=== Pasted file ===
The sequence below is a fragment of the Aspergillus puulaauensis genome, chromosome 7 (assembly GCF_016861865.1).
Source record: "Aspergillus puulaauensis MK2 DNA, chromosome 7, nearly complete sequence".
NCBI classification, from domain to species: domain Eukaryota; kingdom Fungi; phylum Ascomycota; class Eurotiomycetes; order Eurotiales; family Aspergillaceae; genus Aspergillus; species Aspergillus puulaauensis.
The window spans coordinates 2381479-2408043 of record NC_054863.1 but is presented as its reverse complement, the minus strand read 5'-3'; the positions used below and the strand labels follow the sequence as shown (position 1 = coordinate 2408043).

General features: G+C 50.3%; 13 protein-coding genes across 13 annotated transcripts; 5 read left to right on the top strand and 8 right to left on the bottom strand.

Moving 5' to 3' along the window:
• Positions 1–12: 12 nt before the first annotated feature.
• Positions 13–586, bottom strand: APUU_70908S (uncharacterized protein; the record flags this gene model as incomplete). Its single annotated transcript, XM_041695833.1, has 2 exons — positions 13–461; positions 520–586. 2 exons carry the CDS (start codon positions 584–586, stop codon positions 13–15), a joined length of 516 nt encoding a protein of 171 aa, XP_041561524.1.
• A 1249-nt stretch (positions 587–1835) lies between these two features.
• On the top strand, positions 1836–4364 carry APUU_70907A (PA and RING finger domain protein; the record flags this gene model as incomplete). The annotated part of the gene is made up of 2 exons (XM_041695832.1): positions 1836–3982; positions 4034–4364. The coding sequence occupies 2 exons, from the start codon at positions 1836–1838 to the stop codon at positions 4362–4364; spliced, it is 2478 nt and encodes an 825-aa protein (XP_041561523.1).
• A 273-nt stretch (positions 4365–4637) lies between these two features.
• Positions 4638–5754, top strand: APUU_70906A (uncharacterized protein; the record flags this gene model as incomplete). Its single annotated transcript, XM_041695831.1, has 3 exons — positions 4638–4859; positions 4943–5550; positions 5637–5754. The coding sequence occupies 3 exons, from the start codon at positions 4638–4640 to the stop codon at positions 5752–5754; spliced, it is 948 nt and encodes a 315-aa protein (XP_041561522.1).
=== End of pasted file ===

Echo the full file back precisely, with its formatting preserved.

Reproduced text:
The sequence below is a fragment of the Aspergillus puulaauensis genome, chromosome 7 (assembly GCF_016861865.1).
Source record: "Aspergillus puulaauensis MK2 DNA, chromosome 7, nearly complete sequence".
NCBI classification, from domain to species: domain Eukaryota; kingdom Fungi; phylum Ascomycota; class Eurotiomycetes; order Eurotiales; family Aspergillaceae; genus Aspergillus; species Aspergillus puulaauensis.
The window spans coordinates 2381479-2408043 of record NC_054863.1 but is presented as its reverse complement, the minus strand read 5'-3'; the positions used below and the strand labels follow the sequence as shown (position 1 = coordinate 2408043).

General features: G+C 50.3%; 13 protein-coding genes across 13 annotated transcripts; 5 read left to right on the top strand and 8 right to left on the bottom strand.

Moving 5' to 3' along the window:
• Positions 1–12: 12 nt before the first annotated feature.
• Positions 13–586, bottom strand: APUU_70908S (uncharacterized protein; the record flags this gene model as incomplete). Its single annotated transcript, XM_041695833.1, has 2 exons — positions 13–461; positions 520–586. 2 exons carry the CDS (start codon positions 584–586, stop codon positions 13–15), a joined length of 516 nt encoding a protein of 171 aa, XP_041561524.1.
• A 1249-nt stretch (positions 587–1835) lies between these two features.
• On the top strand, positions 1836–4364 carry APUU_70907A (PA and RING finger domain protein; the record flags this gene model as incomplete). The annotated part of the gene is made up of 2 exons (XM_041695832.1): positions 1836–3982; positions 4034–4364. The coding sequence occupies 2 exons, from the start codon at positions 1836–1838 to the stop codon at positions 4362–4364; spliced, it is 2478 nt and encodes an 825-aa protein (XP_041561523.1).
• A 273-nt stretch (positions 4365–4637) lies between these two features.
• Positions 4638–5754, top strand: APUU_70906A (uncharacterized protein; the record flags this gene model as incomplete). Its single annotated transcript, XM_041695831.1, has 3 exons — positions 4638–4859; positions 4943–5550; positions 5637–5754. The coding sequence occupies 3 exons, from the start codon at positions 4638–4640 to the stop codon at positions 5752–5754; spliced, it is 948 nt and encodes a 315-aa protein (XP_041561522.1).